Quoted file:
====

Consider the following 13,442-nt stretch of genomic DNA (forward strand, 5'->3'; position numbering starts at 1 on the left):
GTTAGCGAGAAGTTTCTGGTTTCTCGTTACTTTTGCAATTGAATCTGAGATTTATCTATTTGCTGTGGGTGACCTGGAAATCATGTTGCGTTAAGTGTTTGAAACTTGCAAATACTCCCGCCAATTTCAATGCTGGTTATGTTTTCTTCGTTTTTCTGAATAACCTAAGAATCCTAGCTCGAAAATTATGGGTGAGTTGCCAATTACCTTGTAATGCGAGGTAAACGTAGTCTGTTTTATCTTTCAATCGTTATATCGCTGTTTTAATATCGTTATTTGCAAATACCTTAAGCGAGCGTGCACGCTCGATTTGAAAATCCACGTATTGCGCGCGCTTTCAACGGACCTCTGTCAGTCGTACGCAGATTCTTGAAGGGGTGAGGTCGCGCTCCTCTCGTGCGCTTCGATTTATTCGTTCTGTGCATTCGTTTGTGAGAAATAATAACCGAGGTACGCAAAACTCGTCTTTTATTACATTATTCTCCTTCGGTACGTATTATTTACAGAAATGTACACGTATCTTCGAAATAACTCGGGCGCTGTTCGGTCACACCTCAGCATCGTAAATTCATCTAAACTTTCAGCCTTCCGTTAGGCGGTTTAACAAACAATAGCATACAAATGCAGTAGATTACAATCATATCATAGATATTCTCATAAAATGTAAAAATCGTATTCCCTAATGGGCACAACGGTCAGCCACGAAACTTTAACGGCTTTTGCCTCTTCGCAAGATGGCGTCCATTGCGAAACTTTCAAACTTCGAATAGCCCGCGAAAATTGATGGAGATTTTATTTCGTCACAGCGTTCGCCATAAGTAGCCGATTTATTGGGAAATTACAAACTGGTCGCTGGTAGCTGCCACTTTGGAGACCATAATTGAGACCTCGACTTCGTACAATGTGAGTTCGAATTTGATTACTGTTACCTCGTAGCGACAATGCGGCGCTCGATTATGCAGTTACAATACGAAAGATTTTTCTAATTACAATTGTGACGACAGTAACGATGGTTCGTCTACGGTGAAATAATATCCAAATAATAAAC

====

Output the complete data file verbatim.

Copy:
Consider the following 13,442-nt stretch of genomic DNA (forward strand, 5'->3'; position numbering starts at 1 on the left):
GTTAGCGAGAAGTTTCTGGTTTCTCGTTACTTTTGCAATTGAATCTGAGATTTATCTATTTGCTGTGGGTGACCTGGAAATCATGTTGCGTTAAGTGTTTGAAACTTGCAAATACTCCCGCCAATTTCAATGCTGGTTATGTTTTCTTCGTTTTTCTGAATAACCTAAGAATCCTAGCTCGAAAATTATGGGTGAGTTGCCAATTACCTTGTAATGCGAGGTAAACGTAGTCTGTTTTATCTTTCAATCGTTATATCGCTGTTTTAATATCGTTATTTGCAAATACCTTAAGCGAGCGTGCACGCTCGATTTGAAAATCCACGTATTGCGCGCGCTTTCAACGGACCTCTGTCAGTCGTACGCAGATTCTTGAAGGGGTGAGGTCGCGCTCCTCTCGTGCGCTTCGATTTATTCGTTCTGTGCATTCGTTTGTGAGAAATAATAACCGAGGTACGCAAAACTCGTCTTTTATTACATTATTCTCCTTCGGTACGTATTATTTACAGAAATGTACACGTATCTTCGAAATAACTCGGGCGCTGTTCGGTCACACCTCAGCATCGTAAATTCATCTAAACTTTCAGCCTTCCGTTAGGCGGTTTAACAAACAATAGCATACAAATGCAGTAGATTACAATCATATCATAGATATTCTCATAAAATGTAAAAATCGTATTCCCTAATGGGCACAACGGTCAGCCACGAAACTTTAACGGCTTTTGCCTCTTCGCAAGATGGCGTCCATTGCGAAACTTTCAAACTTCGAATAGCCCGCGAAAATTGATGGAGATTTTATTTCGTCACAGCGTTCGCCATAAGTAGCCGATTTATTGGGAAATTACAAACTGGTCGCTGGTAGCTGCCACTTTGGAGACCATAATTGAGACCTCGACTTCGTACAATGTGAGTTCGAATTTGATTACTGTTACCTCGTAGCGACAATGCGGCGCTCGATTATGCAGTTACAATACGAAAGATTTTTCTAATTACAATTGTGACGACAGTAACGATGGTTCGTCTACGGTGAAATAATATCCAAATAATAAAC